Consultant Gardiner & Theobald achieved a 34% growth in UK profit this year, driven by its decision to branch out from quantity surveying.

G&T made a profit of £13.7m in 2005/06 on a turnover of £69m, itself an increase of 15%. The highest paid equity partner in the firm earned £889,000 last year, which is an 18% increase from the £751,000 last year. G&T refused to disclose the identity of this year’s highest earner, but it is likely to be managing partner Simon Jones.

Quantity surveying remained the biggest part of the business, contributing to more than half of its turnover, but the biggest growth was in construction management (CM) – unusual for a traditional QS firm.Turnover in CM rose by 86% to £2.1m.

Jones said: “Projections for next year and beyond indicate that quantity surveying will account for less that 50% of our business, and the continuing diversification will hopefully offer a degree of protection against downturns in any of our the markets.”

Gross profit totalled £20m, including a fixed profit paid monthly to equity members. That means that each equity partner is set to receive an average profit share of £168,300.

Internationally, the company has achieved growth in all its regions, despite the collapse of its global alliance with Australian company Rider Hunt and Hong Kong-based Levett & Bailey.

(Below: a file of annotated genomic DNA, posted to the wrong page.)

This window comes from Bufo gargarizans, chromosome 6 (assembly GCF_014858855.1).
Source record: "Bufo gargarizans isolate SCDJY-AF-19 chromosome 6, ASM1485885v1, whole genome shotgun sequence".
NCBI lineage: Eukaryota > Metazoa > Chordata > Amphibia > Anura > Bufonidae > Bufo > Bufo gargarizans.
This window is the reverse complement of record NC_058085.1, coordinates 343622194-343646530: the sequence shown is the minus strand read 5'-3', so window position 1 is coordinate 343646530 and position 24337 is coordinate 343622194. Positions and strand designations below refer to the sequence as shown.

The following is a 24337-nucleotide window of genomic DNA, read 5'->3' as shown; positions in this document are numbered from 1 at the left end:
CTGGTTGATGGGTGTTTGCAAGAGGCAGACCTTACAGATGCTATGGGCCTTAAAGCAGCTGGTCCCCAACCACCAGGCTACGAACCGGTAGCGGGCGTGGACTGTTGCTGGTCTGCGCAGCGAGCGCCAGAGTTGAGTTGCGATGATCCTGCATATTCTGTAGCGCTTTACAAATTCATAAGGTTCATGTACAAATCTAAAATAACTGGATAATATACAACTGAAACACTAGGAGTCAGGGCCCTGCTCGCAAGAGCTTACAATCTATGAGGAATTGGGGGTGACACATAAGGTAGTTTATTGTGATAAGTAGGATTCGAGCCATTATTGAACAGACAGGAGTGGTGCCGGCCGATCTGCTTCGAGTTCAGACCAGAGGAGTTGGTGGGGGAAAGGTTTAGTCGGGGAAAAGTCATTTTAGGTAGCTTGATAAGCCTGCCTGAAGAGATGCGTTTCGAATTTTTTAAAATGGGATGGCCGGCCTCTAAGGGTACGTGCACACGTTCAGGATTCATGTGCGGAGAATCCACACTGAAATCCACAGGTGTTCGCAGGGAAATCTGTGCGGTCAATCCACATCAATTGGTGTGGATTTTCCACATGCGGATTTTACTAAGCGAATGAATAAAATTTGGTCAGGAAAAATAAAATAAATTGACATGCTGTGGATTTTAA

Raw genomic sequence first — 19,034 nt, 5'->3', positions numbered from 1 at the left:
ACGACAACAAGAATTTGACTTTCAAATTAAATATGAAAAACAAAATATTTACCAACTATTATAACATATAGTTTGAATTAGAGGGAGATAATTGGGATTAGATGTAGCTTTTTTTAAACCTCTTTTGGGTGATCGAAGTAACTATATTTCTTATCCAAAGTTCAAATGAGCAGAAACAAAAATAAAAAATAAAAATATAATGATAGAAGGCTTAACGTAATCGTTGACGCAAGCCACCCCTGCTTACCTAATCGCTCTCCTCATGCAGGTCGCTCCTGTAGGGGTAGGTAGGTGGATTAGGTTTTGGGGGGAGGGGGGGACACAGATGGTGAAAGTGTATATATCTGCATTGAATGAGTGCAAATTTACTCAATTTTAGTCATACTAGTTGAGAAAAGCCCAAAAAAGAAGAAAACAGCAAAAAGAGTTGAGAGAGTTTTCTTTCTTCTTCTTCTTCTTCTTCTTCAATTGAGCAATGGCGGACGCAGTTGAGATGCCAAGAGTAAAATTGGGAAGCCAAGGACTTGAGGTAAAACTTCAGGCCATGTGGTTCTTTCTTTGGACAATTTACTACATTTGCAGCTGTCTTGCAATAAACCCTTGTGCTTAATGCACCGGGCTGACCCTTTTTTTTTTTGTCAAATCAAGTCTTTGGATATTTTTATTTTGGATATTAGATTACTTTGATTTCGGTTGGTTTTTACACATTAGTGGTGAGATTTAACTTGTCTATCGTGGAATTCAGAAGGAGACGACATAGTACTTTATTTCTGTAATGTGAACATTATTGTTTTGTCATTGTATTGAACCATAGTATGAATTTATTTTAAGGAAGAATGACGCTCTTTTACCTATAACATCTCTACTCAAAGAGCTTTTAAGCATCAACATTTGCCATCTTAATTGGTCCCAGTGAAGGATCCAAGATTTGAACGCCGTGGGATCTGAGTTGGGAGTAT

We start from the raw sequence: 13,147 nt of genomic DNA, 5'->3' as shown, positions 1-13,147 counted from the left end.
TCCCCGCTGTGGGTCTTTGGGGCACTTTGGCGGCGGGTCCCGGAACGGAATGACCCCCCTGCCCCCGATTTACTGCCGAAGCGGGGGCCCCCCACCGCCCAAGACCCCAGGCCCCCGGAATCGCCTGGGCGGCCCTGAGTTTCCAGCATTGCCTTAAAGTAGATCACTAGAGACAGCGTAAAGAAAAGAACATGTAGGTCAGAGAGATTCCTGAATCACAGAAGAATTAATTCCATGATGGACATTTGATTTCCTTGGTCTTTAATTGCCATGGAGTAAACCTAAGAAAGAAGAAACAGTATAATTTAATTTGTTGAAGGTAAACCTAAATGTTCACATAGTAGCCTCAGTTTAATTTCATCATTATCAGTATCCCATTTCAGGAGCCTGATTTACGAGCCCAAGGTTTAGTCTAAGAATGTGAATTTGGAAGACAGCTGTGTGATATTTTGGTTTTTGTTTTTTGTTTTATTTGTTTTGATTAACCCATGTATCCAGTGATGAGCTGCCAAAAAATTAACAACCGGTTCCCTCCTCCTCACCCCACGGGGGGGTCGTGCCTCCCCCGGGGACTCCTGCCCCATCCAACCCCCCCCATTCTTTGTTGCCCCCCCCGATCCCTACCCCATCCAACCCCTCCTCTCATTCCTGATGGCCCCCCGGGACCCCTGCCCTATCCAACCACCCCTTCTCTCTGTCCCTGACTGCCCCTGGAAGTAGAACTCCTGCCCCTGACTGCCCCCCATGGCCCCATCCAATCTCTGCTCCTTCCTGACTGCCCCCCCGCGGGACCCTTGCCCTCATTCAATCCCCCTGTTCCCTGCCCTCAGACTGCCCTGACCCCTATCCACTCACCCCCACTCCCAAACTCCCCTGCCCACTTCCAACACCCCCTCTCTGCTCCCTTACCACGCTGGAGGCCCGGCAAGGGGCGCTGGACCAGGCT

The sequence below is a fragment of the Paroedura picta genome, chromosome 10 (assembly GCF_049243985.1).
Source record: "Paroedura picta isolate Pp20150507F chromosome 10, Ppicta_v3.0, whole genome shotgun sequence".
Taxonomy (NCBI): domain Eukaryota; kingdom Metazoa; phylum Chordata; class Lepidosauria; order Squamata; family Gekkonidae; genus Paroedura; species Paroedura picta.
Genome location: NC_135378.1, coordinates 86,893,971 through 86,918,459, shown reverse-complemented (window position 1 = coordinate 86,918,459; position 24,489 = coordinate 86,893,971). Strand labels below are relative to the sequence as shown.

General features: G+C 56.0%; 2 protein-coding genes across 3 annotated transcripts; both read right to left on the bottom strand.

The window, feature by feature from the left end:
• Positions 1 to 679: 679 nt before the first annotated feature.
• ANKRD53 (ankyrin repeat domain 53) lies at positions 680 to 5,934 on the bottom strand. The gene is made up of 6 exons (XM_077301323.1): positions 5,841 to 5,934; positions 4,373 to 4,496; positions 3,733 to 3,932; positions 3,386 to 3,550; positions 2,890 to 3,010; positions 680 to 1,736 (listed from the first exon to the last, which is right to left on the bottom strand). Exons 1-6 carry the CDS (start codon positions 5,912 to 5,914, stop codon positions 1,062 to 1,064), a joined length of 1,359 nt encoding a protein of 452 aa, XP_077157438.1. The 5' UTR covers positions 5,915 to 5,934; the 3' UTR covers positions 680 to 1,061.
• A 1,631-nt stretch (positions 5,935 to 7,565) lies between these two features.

The biggest growth markets overseas for G&T last year were central and eastern Europe, where turnover rose by 64% to just over £4m, and China, where turnover rose 97% to £112,000.

In the UK, London remained the biggest part of the business, generating more than two-thirds of its turnover, but it was the regions that grew the most, up 37% to £15.3m.

Jones said “it was not inconceivable” that global turnover would break the £100m barrier in 2006/07.

It emerged this week that Bucknall Austin, G&T’s rival, has established an alliance with Rider Hunt and Levett & Bailey as part of its international expansion.

According to Bucknall Austin, the alliance makes it the third biggest UK-based QS. Simon Birchall, managing director, said the agreement was signed in August, but would not be implemented until the new year. The three companies will share a common name, which is yet to be decided.